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Re: Indeed: How old are the aroids?

  • Subject: Re: Indeed: How old are the aroids?
  • From: brian lee <lbmkjm@yahoo.com>
  • Date: Sat, 2 Aug 2008 11:52:58 -0700 (PDT)

Dear Adam and all,

Aloha.

Thank you for forwarding this information.  From what I read, the fossil aroid record is sparse and the speculative interpretation is high.  Very interesting.  I do not know much about palynology and less about paleopalynology...it amazes me that so much information can be extracted from these tiny grains.

Being an optimist and the fact that many paleontologists are looking at Jurassic deposits, I am still hopeful that earlier proto-aroids will be discovered.  It seems improbable that such plants suddenly appeared so fully formed in the Early Cretaceous. Time and new discoveries will tell.

I was very interested in the article you sent on a so-called Philodendron subgenus, Meconostigma...Philodendron limnestes, Dilcher & Daghlian 1977.  I found out that Mayo, in 1991, thought this fossil was closer to the genus, Typhonodorum ,  tribe Peltandeae based on the venation and cuticular features.

Thanks again for the interesting leads.

Aloha,

Leland


--- On Thu, 7/31/08, Adam Black <epiphyte1@earthlink.net> wrote:

> From: Adam Black <epiphyte1@earthlink.net>
> Subject: Re: [Aroid-l] Indeed: How old are the aroids?
> To: "Discussion of aroids" <aroid-l@gizmoworks.com>
> Date: Thursday, July 31, 2008, 6:35 AM
> Leland and all interested,
> 
> Aside from a lagerstatten site, don't forget about
> paleopalynological research analyzing fossil pollen, which
> as understand it would be more reliably preserved than other
> plant tissues. Well preserved leaves and other parts would
> of course be more intereting to visualize, but fossil pollen
> would be more likely to indicate the presence of aroids in
> paleoenvironments not conducive the preservation of leaves
> and other parts. 
> 
> See the following, an interesting paper on pollen of an
> early Cretaceous Aroid from Portugal
> 
> http://www.pubmedcentral.nih.gov/articlerender.fcgi?artid=534535
> 
> Also here is an abstract of a late Cretaceous Aroid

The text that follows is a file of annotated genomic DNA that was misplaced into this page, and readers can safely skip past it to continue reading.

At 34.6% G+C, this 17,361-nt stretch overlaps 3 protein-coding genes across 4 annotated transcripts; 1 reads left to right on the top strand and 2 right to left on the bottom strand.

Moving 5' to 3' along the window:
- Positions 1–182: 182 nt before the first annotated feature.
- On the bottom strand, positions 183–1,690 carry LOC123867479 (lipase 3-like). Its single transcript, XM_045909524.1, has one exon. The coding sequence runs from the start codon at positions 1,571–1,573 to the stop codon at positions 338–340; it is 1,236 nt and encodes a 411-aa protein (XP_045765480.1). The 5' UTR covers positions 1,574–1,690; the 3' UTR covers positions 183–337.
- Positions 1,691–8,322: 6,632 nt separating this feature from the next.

> infructescense (J. Bogner one of the authors)
> 
> http://rparticle.web-p.cisti.nrc.ca/rparticle/AbstractTemplateServlet?journal=cjb&volume=83&year=&issue=&msno=b05-033&calyLang=eng
> 
> Also of interest, an Eocene Philodendron sect Meconostigma
> from western Tennessee: 
> 
> http://www.jstor.org/pss/2442000
> 
> ...and another paper on fossil Araceae pollen: 
> 
> http://www.springerlink.com/content/815564h77w6v8484/
> 
> These all jumped out at me on a quick Google search - but
> there is probably more info out there. I'm interested in
> fossil vertebrates of the Tertiary and Pleistocene and in
> research have noticed fairly regulary references to Tertiary
> aged Aroids, especially in the Eocene floras, but never
> looked earlier than that until now. 
> 
> Adam Black
> 
> 
> -----Original Message-----
> >From: brian lee <lbmkjm@yahoo.com>
> >Sent: Jul 30, 2008 4:39 PM
> >To: Discussion of aroids <aroid-l@gizmoworks.com>
> >Subject: Re: [Aroid-l] Indeed: How old are the aroids?
> >
> >Dear Ted, Sin Yeng, and Pete, etc.,
> >
> >Aloha.
> >
> >Sounds like we need to find an Early Cretaceous or
> older, aroid lagerstatten. Lagerstatten are fossil sites of
> exceptional preservation or completeness. China is
> discovering quite a few new sites... Perhaps someone  needs
> to be looking at new Jurassic floras.
> >
> >Aloha,
> >
> >Leland
> >
> >
> >--- On Tue, 7/29/08, ted.held@us.henkel.com
> <ted.held@us.henkel.com> wrote:
> >
> >> From: ted.held@us.henkel.com
> <ted.held@us.henkel.com>
> >> Subject: [Aroid-l] Indeed: How old are the aroids?
> >> To: "Discussion of aroids"
> <aroid-l@gizmoworks.com>
> >> Date: Tuesday, July 29, 2008, 6:34 AM
> >> Peter and Sin Yeng,
> >> 
> >> Not only are your comments food for thought, they
> are
> >> astonishing. You are 
> >> hinting that aroids are as old as any flowering
> plants, and
> >> you also 
> >> believe that they are at least as old as the
> earliest
> >> surviving angiosperm 
> >> fossils.
> >> 
> >> Of course, we all know that if you want to be a
> fossil it
> >> helps to have 
> >> hard, durable parts that can be preserved long
> enough to be
> >> covered in 
> >> sediment and whatnot. I know from my own plants
> that
> >> preservation of 
> >> deceased material in warm, humid environments for
> more than
> >> even a couple 
> >> of hours is problematic. This means that the
> existential
> >> history of many 
> >> aroids and other life forms can have proceeded
> along for
> >> eons under the 
> >> fossil radar. Is this a way of teasing out some of
> the
> >> secret history of 
> >> the living world?
> >> 
> >> I am intrigued by your methodology. This thread
> also meshes
> >> with our other 
> >> recent discussion of the threatened-species nature
> of
> >> taxonomists, since 
> >> you seem to rely on inferences based on
> traditional
> >> taxonomy. Maybe if 
> >> young potential botanists think that there's
> more to it
> >> than pressing and 
> >> cataloging dry old plant parts they would more
> readily sign
> >> up. Also, 
> >> funding is nine parts show biz, so conjectures
> like this
> >> might stir up a 
> >> few bucks for deserving researchers.
> >> 
> >> Please keep me (us) updated on your thinking.
> >> 
> >>
> Ted._______________________________________________
> >> Aroid-L mailing list
> >> Aroid-L@www.gizmoworks.com
> >> http://www.gizmoworks.com/mailman/listinfo/aroid-l
> >
> >
> >      
> >_______________________________________________
> >Aroid-L mailing list
> >Aroid-L@www.gizmoworks.com
> >http://www.gizmoworks.com/mailman/listinfo/aroid-l
> 
> _______________________________________________
> Aroid-L mailing list
> Aroid-L@www.gizmoworks.com
> http://www.gizmoworks.com/mailman/listinfo/aroid-l




      
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